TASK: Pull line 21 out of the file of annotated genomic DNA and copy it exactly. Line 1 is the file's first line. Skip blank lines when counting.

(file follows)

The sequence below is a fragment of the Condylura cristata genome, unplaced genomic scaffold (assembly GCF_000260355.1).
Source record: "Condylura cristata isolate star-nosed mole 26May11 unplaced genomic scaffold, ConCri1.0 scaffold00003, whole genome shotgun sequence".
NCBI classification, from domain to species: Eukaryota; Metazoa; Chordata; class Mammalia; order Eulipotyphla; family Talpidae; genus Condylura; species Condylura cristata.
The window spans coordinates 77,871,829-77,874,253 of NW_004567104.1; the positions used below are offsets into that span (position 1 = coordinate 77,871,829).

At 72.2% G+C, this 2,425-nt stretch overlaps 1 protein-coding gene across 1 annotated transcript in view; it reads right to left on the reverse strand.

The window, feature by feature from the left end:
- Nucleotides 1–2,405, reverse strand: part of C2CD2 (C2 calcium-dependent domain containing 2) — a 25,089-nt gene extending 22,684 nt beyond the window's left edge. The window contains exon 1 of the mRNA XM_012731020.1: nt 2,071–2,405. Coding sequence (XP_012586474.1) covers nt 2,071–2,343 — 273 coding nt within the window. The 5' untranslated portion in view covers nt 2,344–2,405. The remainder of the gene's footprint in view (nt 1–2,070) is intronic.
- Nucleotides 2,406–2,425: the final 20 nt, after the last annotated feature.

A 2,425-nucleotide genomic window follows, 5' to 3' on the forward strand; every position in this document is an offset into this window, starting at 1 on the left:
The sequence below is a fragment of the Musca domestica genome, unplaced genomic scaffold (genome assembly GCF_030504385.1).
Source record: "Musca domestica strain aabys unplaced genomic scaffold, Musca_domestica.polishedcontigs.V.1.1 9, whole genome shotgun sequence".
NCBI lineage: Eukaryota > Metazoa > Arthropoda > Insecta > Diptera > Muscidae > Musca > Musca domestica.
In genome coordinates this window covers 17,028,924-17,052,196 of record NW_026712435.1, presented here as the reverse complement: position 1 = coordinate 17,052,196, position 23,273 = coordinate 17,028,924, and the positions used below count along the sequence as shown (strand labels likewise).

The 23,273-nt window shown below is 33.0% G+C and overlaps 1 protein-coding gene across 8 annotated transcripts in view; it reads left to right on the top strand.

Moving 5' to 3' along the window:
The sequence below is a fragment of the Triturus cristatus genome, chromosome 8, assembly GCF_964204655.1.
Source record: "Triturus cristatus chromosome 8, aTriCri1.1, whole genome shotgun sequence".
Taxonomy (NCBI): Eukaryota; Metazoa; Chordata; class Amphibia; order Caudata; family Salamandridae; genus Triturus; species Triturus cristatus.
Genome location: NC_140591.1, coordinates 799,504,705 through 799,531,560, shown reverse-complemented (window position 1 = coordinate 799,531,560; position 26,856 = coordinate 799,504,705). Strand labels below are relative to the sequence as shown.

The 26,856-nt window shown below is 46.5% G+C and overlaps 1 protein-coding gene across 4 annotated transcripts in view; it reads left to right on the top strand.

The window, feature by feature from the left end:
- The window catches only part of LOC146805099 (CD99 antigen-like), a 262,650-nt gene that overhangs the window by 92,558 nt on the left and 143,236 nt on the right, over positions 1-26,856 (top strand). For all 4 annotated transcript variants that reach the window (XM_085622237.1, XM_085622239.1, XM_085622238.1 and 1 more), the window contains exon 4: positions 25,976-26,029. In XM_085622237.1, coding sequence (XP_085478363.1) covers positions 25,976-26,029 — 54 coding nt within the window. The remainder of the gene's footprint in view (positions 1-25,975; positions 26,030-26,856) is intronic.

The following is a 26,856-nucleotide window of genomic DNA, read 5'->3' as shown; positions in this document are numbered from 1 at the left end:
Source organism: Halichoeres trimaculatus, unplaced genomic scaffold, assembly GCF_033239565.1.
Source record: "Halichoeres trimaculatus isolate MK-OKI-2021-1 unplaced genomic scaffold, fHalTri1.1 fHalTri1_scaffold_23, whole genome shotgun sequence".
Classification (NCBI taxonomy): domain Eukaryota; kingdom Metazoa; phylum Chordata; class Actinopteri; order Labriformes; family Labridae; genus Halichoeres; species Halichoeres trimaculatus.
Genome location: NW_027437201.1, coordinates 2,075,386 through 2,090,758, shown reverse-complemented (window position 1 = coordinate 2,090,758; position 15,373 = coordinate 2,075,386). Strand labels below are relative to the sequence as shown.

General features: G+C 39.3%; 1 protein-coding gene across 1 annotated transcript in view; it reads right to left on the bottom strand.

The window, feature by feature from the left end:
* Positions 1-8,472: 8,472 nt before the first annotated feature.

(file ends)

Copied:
The window, feature by feature from the left end: